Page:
Personally, I wouldn’t recommend the Elvie Stride as your only pump. If you’re using your insurance to purchase an Elvie Stride, just know that you will likely purchase another pump in the future. The Elvie Stride might be enough to cover your needs if you’re only pumping occasionally. But if you’re full time pumping, it likely won’t be enough long term.
Some other good features to highlight from the Willow Go:
The parts are pretty big and easy to clean. It has the standard five parts to clean, but the duckbill valve is big and easy to clean which is great.
The setup is pretty straightforward. There is one thing that’s a little bit tricky about the setup of the Willow Go. If you like to utilize the fridge hack, where you put your pump parts in the fridge in between pumping sessions and then just pull them out again for the next one instead of washing them (which the CDC does not recommend but no judgment if that makes your life easier!) it’s very difficult with the Willow Go because of where the motor is placed. The motor is in the middle of all of these parts so it does make it a little bit tricky to utilize that hack.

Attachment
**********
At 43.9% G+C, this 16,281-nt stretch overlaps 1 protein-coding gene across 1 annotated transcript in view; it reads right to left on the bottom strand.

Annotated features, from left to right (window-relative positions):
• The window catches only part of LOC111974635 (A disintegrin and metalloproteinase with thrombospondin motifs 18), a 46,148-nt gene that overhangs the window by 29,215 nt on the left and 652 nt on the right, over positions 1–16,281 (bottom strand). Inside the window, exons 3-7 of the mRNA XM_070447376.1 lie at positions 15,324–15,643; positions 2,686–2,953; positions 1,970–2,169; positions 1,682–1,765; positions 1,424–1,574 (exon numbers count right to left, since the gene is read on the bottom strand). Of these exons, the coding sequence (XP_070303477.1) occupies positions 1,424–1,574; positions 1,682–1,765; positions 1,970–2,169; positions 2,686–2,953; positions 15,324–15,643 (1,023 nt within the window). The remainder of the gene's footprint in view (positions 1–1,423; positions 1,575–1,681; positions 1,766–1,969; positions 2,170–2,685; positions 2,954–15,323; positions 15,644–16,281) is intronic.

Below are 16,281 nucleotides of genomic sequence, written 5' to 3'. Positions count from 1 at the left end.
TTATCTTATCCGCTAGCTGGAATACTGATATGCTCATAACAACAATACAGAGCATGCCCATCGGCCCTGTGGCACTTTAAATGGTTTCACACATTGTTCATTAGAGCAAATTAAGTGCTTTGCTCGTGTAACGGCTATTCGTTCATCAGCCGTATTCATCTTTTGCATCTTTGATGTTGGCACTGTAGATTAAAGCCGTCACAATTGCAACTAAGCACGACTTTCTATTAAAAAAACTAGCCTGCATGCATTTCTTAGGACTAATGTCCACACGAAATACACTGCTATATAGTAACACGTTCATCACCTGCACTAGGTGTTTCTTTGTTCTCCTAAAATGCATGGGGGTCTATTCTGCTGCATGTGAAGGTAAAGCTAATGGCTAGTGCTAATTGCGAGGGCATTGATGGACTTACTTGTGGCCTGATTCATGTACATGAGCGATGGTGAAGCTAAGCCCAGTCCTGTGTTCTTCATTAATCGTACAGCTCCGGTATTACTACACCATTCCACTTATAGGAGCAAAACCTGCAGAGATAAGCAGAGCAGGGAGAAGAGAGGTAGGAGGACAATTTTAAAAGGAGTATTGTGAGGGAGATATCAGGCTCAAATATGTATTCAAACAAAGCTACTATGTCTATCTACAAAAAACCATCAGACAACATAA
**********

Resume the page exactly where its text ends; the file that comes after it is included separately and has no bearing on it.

How bulky are these pumps when in use?
I tested the bulkiness of both pumps under clothes, specifically scrubs. I think it’s interesting to try under scrubs because they’re not very stretchy.
The Elvie Stride is slimmer than the Willow Go but not by that much. It does have a visible divot under clothes where the plug part is located so it’s a little bit more noticeable that you’re wearing a pump.
There’s really no wearable pump that is going to be 100% discreet. Even with the original Elvie, which is probably one of the most trim in the bra wearable pumps, you would still notice that someone is wearing that pump. If you’re interested in discreetness for wearable pumps, check out this video!